I went to another women’s networking event recently. The speakers at this event challenged the attendees to close “the confidence gap” and take action toward financial independence . We were reminded that too often, women don’t speak up in meetings, fight for equal pay, or learn how to build wealth so that they have more freedom of choice to go after their dreams. All good messages, but I walked away from it thinking that I was not the stereotypical female that they referenced.
Having survived over 25 years in a corporate environment, I have often felt the need to prove that I am not whatever someone is assuming I am because I am Black and female. It makes me angry when people make assumptions about who I am because of external characteristics. I am very confident (not arrogant) and have always been comfortable sharing my perspective in meetings where I’m the only Black and only woman. I learned very early to manage my personal finances, to save and invest. I married and remarried not because I needed a man to take care of me, but because I valued having a life partner. Yes, I’m black. I’m a woman. And I’ve also been divorced so I wore the label ‘single mom’ as well. However, whatever those labels would have you think, you can’t possibly know me with that limited amount of information.
What I’ve learned is that people will make assumptions, so it’s up to me to let them know who I am. I know that I have an opportunity to reshape stereotypes so I try to be as transparent as I can be when building relationships. Whether it’s on the job, talking to teachers and counselors at my kid’s school, or seeking out a coaching engagement — I don’t want people making decisions that will affect me or mine based on assumptions. It’s important to let people know your preferences and opinions when they are working on your behalf. In meetings, your voice is important because there is power in having diverse opinions and experiences weigh in on business challenges. In relationships, you want to be appreciated for who you are and what you bring to the table. So it’s important to be yourself at all times.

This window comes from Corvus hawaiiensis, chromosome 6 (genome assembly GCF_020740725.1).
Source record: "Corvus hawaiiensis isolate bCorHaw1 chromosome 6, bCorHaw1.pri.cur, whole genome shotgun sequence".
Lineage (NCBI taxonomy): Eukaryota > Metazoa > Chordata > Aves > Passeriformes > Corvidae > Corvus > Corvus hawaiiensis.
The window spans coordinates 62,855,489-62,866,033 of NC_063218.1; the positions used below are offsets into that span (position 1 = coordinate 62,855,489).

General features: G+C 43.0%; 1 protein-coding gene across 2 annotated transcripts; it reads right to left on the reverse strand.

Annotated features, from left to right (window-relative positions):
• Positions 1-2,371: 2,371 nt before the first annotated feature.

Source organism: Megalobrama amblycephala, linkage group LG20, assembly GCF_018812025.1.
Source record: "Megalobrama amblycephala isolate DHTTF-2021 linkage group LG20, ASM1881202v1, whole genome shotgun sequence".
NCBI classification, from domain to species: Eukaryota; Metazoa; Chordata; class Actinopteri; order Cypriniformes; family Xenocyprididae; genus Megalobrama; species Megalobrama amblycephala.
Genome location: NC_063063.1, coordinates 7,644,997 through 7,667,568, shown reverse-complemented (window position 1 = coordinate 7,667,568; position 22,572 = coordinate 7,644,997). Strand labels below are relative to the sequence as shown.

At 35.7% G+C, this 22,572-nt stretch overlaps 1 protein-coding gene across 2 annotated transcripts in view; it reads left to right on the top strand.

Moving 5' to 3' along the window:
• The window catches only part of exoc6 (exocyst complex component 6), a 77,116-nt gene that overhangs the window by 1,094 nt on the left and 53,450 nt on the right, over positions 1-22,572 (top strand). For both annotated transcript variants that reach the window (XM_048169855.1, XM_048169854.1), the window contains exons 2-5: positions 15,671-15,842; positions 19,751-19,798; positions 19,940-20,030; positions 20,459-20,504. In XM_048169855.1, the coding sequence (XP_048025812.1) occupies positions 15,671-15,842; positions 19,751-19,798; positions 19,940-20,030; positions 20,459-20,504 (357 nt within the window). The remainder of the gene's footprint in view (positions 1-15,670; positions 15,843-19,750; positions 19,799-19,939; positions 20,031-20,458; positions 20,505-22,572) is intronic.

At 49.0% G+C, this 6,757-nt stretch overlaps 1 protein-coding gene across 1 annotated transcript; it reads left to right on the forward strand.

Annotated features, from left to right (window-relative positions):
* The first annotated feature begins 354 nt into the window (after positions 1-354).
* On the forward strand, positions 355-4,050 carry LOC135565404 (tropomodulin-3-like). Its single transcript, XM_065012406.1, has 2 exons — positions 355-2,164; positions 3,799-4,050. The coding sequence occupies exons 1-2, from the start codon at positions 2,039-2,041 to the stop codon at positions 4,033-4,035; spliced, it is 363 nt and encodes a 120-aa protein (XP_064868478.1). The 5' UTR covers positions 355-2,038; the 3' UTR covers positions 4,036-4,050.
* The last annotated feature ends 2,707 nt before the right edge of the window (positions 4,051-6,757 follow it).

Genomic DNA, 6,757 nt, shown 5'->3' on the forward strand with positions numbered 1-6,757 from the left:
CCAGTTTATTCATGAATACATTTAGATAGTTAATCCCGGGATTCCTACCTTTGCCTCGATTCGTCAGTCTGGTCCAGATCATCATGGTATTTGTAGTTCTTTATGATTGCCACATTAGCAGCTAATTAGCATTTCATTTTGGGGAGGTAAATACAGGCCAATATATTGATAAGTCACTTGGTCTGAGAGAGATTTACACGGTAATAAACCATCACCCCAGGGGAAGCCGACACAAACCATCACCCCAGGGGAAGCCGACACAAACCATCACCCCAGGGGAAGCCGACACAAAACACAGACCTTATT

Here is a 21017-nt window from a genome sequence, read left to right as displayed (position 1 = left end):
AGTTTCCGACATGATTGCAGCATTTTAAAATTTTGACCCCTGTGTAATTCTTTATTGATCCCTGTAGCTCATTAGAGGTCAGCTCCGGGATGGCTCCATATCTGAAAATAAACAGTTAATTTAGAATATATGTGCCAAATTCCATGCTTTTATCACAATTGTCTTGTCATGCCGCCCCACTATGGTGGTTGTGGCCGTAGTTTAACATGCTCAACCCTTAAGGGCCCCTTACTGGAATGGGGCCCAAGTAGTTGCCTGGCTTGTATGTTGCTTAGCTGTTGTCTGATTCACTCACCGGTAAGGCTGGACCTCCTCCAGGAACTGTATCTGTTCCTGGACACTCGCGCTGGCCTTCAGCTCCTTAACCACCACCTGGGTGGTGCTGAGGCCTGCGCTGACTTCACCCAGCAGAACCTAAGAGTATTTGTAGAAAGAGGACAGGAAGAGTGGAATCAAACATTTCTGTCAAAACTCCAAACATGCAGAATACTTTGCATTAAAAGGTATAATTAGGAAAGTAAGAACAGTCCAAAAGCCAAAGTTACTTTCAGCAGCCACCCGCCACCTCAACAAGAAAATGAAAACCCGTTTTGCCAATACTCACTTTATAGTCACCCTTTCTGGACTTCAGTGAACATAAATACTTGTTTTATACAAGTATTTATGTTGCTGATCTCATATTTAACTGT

Not everyone likes a confident, opinionated, career-oriented, independent woman so I don’t expend energy trying to win people over. My confidence comes from knowing that I have been uniquely and wonderfully created by God for a purpose. I refuse to shrink so that someone else can feel better about themselves but I am more than willing to share the spotlight while I shine. It’s important for our daughters to know that it’s okay to be who ever God created them to be. I know that the world is watching, so I’m unapologetically me.